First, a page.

A bit longer than 250 million years is when we had the Great Dying, the Permian–Triassic extinction event, when up to 96% of all marine species and 70% of terrestrial vertebrate species became extinct. A mere 65 million years ago saw the extinction of the dinosaurs and the dawn of the Cainozoic Era. From a screenshot of this YouTube, this is how the continents were placed around the globe:
The New Scientist has predicted the 10 biggest and most important science stories for 2017 (pay-walled) in their bumper three weeks in one Christmas and New Year special issue. Here are some of them.
In March last year Google-owned firm DeepMind developed the AlphaGo system which defeated one of the world’s best Go players, Lee Sedol. Continue reading Science stories for 2017
The latest Morgan Stanley report is bullish about the growth of battery storage in the Australian market. They think we’ll have 6.6GWh of battery storage in Australia by 2020, which is what the Australian Energy Market Operator last week predicted for 2035. Continue reading Climate clippings 176
1. Garbage out, garbage in
Stuart Robert had to go. Ben Eltham goes through the detail and finds his defence “is somewhere between threadbare and farcical.” So Malcolm told him to resign, and he did.
So with Mal Brough and Jamie Briggs in the naughty corner, plus Warren Truss and Andrew Robb giving the game away, we now have five vacancies. Continue reading Saturday salon 13/2
It hasn’t happened yet, not officially. The final decision rests with an august scientific body called the International Commission on Stratigraphy, which has a 36-person Working Group on the Anthropocene. Now 24 scientists, including some from the Working Group, have produced a paper advocating for the Anthropocene to be recognised as having begun in the mid-20th century. Continue reading Goodbye Holocene, hello Anthropocene?
Goran Roos, Adjunct professor at University of Technology Sydney, explains why advanced manufacturing is an essential feature of ‘economic complexity’ and that “a nation’s potential to create prosperity is a direct function of its economic complexity.”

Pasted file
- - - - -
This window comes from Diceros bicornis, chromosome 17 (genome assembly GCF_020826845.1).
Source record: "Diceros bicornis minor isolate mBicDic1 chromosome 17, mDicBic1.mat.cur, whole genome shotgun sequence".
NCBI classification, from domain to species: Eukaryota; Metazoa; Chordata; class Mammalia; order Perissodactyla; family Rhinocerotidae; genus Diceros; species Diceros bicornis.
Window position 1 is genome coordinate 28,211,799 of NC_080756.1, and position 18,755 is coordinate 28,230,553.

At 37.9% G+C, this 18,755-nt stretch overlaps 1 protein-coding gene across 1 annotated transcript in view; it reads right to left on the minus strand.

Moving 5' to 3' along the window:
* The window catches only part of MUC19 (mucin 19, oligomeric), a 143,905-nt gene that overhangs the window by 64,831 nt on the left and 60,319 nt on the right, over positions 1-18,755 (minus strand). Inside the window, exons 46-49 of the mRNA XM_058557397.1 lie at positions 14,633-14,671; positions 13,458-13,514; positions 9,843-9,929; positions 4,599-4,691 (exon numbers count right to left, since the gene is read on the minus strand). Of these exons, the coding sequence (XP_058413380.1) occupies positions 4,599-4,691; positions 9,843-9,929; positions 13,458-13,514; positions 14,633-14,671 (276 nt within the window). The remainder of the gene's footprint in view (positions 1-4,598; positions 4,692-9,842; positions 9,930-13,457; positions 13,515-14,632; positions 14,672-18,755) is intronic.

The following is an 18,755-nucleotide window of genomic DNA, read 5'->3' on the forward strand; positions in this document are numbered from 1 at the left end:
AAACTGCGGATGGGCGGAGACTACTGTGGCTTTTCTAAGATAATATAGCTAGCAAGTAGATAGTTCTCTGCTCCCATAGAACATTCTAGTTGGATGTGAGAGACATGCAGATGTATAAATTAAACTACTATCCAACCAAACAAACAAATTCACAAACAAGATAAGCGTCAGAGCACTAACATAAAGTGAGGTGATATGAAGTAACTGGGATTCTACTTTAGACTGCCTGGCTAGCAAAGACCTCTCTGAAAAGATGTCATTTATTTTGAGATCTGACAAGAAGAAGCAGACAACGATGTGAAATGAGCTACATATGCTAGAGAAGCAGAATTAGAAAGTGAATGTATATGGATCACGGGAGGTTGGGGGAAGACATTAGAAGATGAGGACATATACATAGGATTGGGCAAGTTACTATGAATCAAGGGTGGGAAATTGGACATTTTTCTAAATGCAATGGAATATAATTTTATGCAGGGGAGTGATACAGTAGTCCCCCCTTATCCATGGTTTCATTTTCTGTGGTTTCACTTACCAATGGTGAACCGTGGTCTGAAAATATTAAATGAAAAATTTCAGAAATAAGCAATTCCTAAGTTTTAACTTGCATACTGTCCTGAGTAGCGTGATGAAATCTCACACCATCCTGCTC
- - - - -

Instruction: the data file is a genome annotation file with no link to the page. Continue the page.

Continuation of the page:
Australia’s economic complexity has declined over the last 25 years, to the point where it ranked 53 among all countries in 2012. The top three were Japan, Switzerland and Sweden. Losing the car industry is likely to lower Australia’s economic complexity by a further 5-15%. The share of manufacturing in Australia’s economy is likely to be below 5%, compared to Switzerland’s 20%. Continue reading Innovation and economic complexity
- The French company that owns the Hazelwood brown coal generator in Victoria – the dirtiest power station in Australia – has issued a “call to arms against coal.” Continue reading Climate clippings 144
We know that what we think of as ‘stuff’ in the universe is only a small part of it, right? The standard spiel is that ordinary stuff is 5% of the everything in the universe, dark matter about 25% and the rest – about 70% – is something called dark energy. Thereabouts. That’s on a “mass–energy equivalence basis” whatever that is.
Stuff, at least we can see it, although it goes very weird at the micro quantum physics level, where particles can be in two places at once, or in two different states at once, but if two particles are bonded, then change one and the other changes automatically and instantaneously even though kilometres apart in what Einstein called “spooky action at a distance”. Continue reading Dark energy: it all ends with a bang, not a whimper